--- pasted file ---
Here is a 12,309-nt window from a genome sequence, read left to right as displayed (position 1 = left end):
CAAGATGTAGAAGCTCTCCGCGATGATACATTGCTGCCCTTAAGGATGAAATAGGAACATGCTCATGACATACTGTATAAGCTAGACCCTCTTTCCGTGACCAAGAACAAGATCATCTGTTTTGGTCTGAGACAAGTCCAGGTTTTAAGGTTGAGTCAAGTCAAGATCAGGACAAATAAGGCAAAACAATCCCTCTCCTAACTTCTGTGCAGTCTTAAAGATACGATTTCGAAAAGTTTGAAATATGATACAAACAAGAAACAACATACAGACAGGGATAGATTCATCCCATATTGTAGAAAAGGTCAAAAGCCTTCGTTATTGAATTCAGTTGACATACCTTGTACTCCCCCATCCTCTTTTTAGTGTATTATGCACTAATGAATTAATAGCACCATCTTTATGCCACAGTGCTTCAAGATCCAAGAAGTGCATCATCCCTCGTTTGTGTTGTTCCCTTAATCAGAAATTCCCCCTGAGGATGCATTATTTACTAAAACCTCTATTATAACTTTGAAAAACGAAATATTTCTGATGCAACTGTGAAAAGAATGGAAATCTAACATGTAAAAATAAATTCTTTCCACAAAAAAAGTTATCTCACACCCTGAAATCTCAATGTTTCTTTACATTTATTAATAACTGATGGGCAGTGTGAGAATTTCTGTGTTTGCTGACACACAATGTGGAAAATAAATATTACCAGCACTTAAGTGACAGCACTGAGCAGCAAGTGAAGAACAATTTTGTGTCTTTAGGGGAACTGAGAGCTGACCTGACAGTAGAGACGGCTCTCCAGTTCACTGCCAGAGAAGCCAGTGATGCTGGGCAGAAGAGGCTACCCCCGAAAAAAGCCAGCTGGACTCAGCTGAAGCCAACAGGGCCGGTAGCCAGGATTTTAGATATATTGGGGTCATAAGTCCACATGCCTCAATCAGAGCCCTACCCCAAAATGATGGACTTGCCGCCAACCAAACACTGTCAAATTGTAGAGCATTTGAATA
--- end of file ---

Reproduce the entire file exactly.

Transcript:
Here is a 12,309-nt window from a genome sequence, read left to right as displayed (position 1 = left end):
CAAGATGTAGAAGCTCTCCGCGATGATACATTGCTGCCCTTAAGGATGAAATAGGAACATGCTCATGACATACTGTATAAGCTAGACCCTCTTTCCGTGACCAAGAACAAGATCATCTGTTTTGGTCTGAGACAAGTCCAGGTTTTAAGGTTGAGTCAAGTCAAGATCAGGACAAATAAGGCAAAACAATCCCTCTCCTAACTTCTGTGCAGTCTTAAAGATACGATTTCGAAAAGTTTGAAATATGATACAAACAAGAAACAACATACAGACAGGGATAGATTCATCCCATATTGTAGAAAAGGTCAAAAGCCTTCGTTATTGAATTCAGTTGACATACCTTGTACTCCCCCATCCTCTTTTTAGTGTATTATGCACTAATGAATTAATAGCACCATCTTTATGCCACAGTGCTTCAAGATCCAAGAAGTGCATCATCCCTCGTTTGTGTTGTTCCCTTAATCAGAAATTCCCCCTGAGGATGCATTATTTACTAAAACCTCTATTATAACTTTGAAAAACGAAATATTTCTGATGCAACTGTGAAAAGAATGGAAATCTAACATGTAAAAATAAATTCTTTCCACAAAAAAAGTTATCTCACACCCTGAAATCTCAATGTTTCTTTACATTTATTAATAACTGATGGGCAGTGTGAGAATTTCTGTGTTTGCTGACACACAATGTGGAAAATAAATATTACCAGCACTTAAGTGACAGCACTGAGCAGCAAGTGAAGAACAATTTTGTGTCTTTAGGGGAACTGAGAGCTGACCTGACAGTAGAGACGGCTCTCCAGTTCACTGCCAGAGAAGCCAGTGATGCTGGGCAGAAGAGGCTACCCCCGAAAAAAGCCAGCTGGACTCAGCTGAAGCCAACAGGGCCGGTAGCCAGGATTTTAGATATATTGGGGTCATAAGTCCACATGCCTCAATCAGAGCCCTACCCCAAAATGATGGACTTGCCGCCAACCAAACACTGTCAAATTGTAGAGCATTTGAATA